Moon Knight Had the Most In-Demand Streaming Premiere of 2022

Moon Knight starts off with the introduction of our main character, Steven Grant, who dreams of becoming a tour guide at a British Museum due to his extensive knowledge of Egyptian history and artifacts. We immediately discover that Steven has the condition of DID and Grant is just one of many personalities. Grant through blackouts and visions also dives into other personas such as Marc Spector and Jake Lockley. Furthermore, we immediately discover that Grant was chosen to become the avatar of Khonshu, the Egyptian god of the Night Sky, which allows Grant and his other personas to transform into the titular hero, Moon Knight, and Mr. Knight. Grant, his other personas, and even the various versions of the Moon Knight avatar must join forces to discover and unravel the truth behind their circumstances as each of the various personas hold an important puzzle piece to the story. Along the way, Steven Grant also realizes that there are other external forces at play such as Arthur Farrow (Ethan Hawke) who seeks to uncover and unleash a dark ancient power in order to supposedly purge Earth from all evil.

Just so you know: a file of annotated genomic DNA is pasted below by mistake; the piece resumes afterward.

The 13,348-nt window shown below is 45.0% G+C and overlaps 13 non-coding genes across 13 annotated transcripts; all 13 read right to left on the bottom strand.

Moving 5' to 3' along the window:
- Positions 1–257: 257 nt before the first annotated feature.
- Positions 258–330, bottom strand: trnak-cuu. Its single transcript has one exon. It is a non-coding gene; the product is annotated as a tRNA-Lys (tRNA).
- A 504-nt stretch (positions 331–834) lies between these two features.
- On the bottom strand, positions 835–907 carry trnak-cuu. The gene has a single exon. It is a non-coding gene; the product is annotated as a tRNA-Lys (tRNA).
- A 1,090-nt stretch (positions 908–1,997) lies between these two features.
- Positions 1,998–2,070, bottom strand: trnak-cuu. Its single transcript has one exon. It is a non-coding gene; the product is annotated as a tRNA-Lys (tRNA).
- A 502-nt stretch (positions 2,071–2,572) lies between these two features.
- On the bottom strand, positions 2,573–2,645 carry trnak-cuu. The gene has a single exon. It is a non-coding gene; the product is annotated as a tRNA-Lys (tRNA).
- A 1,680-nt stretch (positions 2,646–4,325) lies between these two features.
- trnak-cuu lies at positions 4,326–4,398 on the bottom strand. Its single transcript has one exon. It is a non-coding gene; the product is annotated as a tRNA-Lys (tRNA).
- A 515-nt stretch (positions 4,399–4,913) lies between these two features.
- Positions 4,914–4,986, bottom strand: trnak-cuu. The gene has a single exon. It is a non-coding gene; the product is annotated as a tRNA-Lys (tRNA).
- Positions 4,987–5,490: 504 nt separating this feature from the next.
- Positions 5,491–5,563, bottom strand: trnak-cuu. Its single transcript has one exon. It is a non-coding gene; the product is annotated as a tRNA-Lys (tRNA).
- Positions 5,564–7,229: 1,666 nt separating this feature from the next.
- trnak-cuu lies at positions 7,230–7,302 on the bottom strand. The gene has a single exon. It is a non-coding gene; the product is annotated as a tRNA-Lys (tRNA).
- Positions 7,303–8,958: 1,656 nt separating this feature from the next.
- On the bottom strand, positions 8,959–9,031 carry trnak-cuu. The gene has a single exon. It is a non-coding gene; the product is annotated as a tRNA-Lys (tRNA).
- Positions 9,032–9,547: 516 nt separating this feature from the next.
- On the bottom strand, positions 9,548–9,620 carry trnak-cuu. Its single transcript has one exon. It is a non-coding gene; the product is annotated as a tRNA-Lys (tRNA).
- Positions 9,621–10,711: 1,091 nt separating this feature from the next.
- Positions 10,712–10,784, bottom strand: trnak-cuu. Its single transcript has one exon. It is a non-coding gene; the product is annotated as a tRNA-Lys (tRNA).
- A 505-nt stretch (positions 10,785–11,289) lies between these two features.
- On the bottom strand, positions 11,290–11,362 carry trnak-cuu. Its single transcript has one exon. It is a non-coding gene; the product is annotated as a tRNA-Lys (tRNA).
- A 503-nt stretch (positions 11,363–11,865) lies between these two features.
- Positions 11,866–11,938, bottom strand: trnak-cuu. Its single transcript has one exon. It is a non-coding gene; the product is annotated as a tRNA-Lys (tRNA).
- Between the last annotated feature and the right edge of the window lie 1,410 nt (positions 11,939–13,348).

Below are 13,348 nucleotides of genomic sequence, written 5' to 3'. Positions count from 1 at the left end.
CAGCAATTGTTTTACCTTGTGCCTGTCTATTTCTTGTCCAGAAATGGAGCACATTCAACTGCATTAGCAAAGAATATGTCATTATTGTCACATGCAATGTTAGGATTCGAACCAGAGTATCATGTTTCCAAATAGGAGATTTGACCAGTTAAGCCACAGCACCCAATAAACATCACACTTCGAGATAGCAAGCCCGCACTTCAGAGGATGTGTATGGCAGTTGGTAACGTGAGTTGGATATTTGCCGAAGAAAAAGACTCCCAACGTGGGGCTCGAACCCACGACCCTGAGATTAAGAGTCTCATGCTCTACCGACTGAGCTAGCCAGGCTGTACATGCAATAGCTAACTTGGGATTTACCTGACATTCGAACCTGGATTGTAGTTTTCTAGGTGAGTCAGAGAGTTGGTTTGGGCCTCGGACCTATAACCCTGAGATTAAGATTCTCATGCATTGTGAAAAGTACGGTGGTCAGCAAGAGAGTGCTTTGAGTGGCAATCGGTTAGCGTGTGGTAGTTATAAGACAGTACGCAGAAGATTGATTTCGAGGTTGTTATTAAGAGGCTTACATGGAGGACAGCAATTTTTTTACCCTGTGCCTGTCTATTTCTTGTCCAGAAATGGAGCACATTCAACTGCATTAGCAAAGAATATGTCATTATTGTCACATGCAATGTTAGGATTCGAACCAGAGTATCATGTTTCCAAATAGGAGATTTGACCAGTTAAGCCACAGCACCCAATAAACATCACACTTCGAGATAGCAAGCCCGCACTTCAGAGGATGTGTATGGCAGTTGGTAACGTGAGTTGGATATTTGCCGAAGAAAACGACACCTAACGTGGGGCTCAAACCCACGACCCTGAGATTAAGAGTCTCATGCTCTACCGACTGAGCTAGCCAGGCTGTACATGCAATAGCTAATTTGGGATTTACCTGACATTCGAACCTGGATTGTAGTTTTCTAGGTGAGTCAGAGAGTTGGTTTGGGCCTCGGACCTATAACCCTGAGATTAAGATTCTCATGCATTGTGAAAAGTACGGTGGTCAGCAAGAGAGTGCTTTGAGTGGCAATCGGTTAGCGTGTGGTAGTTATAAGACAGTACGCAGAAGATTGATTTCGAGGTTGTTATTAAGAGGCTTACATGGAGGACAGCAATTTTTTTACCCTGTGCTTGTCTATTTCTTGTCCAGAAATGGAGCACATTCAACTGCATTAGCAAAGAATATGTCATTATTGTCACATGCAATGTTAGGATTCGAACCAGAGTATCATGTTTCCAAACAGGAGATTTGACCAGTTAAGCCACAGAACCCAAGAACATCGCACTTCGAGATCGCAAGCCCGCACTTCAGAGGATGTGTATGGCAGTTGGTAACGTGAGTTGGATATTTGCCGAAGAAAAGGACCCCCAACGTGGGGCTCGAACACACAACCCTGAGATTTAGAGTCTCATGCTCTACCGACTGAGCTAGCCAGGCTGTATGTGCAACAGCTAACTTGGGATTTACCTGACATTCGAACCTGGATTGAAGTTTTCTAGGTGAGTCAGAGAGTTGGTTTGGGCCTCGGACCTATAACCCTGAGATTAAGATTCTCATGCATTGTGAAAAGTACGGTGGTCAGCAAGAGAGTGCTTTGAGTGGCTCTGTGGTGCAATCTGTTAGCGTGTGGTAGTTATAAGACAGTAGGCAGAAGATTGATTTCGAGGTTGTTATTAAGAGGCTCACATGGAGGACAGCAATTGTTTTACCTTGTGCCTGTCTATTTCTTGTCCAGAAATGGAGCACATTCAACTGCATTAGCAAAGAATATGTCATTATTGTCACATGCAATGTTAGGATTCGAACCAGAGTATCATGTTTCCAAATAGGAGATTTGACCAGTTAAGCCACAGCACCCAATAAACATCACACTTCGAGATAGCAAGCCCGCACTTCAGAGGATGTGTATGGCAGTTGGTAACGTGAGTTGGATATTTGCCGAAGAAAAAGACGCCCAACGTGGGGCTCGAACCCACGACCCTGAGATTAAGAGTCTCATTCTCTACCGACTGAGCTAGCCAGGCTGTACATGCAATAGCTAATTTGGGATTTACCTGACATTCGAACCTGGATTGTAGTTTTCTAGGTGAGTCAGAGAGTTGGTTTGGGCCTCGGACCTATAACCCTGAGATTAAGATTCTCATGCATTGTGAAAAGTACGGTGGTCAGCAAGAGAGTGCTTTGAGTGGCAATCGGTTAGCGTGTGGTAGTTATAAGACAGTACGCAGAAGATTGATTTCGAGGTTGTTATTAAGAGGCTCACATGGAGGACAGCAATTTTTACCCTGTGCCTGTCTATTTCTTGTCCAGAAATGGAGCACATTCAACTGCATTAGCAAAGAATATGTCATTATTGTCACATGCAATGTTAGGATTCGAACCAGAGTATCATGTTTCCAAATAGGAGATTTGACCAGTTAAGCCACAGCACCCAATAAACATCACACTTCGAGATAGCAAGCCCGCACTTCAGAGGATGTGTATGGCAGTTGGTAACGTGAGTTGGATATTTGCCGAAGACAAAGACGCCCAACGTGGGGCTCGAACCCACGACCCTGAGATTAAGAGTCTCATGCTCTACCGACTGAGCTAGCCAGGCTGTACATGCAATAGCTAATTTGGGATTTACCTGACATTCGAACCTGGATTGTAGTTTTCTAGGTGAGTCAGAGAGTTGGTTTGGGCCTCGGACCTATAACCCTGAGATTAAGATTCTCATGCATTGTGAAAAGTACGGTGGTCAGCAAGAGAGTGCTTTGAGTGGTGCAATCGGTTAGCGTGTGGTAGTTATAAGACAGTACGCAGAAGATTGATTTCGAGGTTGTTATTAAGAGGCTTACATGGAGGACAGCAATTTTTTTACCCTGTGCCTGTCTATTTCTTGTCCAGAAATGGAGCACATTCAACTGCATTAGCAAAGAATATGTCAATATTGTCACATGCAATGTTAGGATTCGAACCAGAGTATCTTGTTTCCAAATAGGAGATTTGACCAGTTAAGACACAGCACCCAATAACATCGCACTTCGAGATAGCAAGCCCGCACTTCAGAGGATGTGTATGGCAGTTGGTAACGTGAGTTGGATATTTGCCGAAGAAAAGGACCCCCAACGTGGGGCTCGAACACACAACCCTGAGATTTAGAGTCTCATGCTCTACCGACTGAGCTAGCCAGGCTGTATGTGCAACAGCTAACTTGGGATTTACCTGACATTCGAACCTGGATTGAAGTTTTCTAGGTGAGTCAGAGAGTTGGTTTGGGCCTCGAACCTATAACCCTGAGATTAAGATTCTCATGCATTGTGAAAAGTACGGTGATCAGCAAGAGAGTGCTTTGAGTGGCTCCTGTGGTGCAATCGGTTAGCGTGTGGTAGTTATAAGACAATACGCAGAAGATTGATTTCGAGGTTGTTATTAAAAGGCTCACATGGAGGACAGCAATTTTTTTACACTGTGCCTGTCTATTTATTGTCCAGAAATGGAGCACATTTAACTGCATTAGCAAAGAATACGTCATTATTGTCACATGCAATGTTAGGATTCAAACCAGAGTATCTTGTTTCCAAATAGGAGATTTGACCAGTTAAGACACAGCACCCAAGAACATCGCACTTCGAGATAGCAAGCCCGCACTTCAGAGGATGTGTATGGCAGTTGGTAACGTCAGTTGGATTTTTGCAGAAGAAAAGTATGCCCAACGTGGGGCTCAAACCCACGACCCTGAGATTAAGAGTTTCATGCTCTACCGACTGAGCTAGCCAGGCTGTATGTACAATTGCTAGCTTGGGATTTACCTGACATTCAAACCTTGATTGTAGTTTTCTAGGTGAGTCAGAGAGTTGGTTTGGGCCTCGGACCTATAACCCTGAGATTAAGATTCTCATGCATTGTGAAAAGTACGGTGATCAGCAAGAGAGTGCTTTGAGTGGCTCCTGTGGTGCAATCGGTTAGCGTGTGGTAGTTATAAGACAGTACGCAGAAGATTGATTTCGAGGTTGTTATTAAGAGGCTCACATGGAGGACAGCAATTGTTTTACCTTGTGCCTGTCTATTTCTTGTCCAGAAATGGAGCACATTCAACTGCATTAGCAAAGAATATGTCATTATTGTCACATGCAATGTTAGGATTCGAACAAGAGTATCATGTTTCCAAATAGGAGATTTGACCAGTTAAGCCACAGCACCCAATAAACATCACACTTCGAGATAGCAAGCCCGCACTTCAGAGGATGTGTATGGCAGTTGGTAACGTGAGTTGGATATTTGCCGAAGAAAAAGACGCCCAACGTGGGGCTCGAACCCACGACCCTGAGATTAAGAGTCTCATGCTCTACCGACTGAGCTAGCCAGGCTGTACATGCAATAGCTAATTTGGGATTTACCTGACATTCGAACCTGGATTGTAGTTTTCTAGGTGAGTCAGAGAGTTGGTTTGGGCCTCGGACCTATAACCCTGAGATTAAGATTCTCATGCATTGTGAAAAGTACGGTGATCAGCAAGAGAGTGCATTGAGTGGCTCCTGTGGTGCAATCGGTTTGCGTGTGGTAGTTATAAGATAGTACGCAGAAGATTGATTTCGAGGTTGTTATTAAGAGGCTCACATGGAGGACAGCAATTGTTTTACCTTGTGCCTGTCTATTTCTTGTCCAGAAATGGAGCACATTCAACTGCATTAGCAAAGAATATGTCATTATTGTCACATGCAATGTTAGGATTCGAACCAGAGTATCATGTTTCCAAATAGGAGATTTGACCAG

Read: Moon Knight Guide: A Darker Side to the MCU?

Moon Knight Review Spoiler Warnings

Oscar Isaac Discusses Moon Knight's Depiction of Trauma

In order to fully understand the show, there are a couple of important concepts and elements that must be discussed and our Moon Knight review will at times refer to these terms and characters that we will eventually encounter in the show. This review however will avoid any important plot details that may destroy your joy and excitement in watching or finishing the show. We will also review the series as a whole rather than going deep into each episode in order for us to determine if Moon Knight as a series is worth seeing.

The Expansion of MCU Mythology

Moon Knight - the enigmatic Marvel history of Khonshu, the ever-changing Egyptian moon god | GamesRadar+